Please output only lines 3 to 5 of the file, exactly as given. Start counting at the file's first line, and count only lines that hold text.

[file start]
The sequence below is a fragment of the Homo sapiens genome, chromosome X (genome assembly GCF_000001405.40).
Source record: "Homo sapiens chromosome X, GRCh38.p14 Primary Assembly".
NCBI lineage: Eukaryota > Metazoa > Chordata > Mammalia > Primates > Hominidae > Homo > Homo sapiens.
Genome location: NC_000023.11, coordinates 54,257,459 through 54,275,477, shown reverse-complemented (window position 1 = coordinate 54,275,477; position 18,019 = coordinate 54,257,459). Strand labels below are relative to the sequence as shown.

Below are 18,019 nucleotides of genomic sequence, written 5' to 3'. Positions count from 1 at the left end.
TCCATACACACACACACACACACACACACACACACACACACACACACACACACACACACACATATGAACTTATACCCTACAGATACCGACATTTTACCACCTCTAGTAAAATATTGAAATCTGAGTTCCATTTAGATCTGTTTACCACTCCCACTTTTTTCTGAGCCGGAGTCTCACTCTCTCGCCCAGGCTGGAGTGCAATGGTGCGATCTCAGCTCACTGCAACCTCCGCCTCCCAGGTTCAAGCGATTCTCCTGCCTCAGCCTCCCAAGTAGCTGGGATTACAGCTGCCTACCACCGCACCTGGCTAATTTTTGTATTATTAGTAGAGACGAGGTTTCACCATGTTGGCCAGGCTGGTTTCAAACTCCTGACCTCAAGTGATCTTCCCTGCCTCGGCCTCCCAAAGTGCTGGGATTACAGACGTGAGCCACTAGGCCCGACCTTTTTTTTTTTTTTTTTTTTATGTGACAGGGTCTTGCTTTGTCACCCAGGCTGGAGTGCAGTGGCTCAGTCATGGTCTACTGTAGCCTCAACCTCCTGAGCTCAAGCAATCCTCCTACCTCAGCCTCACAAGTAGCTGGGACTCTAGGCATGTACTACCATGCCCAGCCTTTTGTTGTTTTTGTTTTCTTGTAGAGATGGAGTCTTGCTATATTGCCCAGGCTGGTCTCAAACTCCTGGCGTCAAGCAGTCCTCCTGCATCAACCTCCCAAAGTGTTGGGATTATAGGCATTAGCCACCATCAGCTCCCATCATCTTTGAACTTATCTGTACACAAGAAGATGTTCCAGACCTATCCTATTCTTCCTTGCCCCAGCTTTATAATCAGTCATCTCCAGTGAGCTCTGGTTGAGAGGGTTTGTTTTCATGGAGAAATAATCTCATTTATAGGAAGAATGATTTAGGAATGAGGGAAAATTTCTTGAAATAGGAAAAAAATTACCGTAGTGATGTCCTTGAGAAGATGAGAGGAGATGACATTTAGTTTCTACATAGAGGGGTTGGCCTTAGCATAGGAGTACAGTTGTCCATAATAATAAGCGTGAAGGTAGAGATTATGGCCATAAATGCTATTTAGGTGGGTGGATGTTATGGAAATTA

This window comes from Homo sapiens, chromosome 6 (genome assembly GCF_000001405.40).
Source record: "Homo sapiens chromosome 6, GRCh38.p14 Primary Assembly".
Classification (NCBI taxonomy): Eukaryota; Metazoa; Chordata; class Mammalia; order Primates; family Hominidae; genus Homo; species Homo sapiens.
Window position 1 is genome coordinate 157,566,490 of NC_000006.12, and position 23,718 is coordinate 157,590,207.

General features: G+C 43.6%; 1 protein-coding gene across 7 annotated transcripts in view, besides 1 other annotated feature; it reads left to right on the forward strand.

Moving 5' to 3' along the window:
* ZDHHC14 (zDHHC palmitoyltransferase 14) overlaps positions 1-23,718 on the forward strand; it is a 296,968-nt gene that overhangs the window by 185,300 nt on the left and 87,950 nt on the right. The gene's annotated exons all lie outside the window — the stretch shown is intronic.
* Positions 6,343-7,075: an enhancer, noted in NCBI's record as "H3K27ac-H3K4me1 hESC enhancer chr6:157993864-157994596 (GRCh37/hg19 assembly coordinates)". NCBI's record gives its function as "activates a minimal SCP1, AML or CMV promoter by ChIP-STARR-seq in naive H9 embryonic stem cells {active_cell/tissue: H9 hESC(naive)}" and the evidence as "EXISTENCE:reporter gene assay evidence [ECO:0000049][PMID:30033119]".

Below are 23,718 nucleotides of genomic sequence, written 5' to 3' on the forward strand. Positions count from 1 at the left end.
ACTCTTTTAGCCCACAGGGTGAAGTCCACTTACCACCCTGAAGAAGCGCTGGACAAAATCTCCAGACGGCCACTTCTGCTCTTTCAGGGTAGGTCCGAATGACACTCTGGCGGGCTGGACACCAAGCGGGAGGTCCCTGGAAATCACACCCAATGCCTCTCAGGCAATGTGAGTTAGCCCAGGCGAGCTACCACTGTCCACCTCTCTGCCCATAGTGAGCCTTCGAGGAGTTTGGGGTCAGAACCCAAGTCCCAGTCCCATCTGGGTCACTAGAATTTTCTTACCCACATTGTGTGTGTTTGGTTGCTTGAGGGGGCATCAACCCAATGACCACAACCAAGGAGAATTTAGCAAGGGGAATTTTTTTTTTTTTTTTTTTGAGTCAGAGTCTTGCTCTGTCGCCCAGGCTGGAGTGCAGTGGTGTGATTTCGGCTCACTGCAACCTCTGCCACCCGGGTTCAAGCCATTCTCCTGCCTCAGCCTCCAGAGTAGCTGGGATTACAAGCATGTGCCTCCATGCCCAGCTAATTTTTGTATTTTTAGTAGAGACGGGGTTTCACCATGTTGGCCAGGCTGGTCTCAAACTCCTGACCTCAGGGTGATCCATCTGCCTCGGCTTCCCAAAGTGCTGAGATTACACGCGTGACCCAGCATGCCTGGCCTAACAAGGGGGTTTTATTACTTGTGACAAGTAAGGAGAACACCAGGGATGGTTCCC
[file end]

NCBI lineage: Eukaryota > Metazoa > Chordata > Mammalia > Primates > Hominidae > Homo > Homo sapiens.
Genome location: NC_000023.11, coordinates 54,257,459 through 54,275,477, shown reverse-complemented (window position 1 = coordinate 54,275,477; position 18,019 = coordinate 54,257,459). Strand labels below are relative to the sequence as shown.

Below are 18,019 nucleotides of genomic sequence, written 5' to 3'. Positions count from 1 at the left end.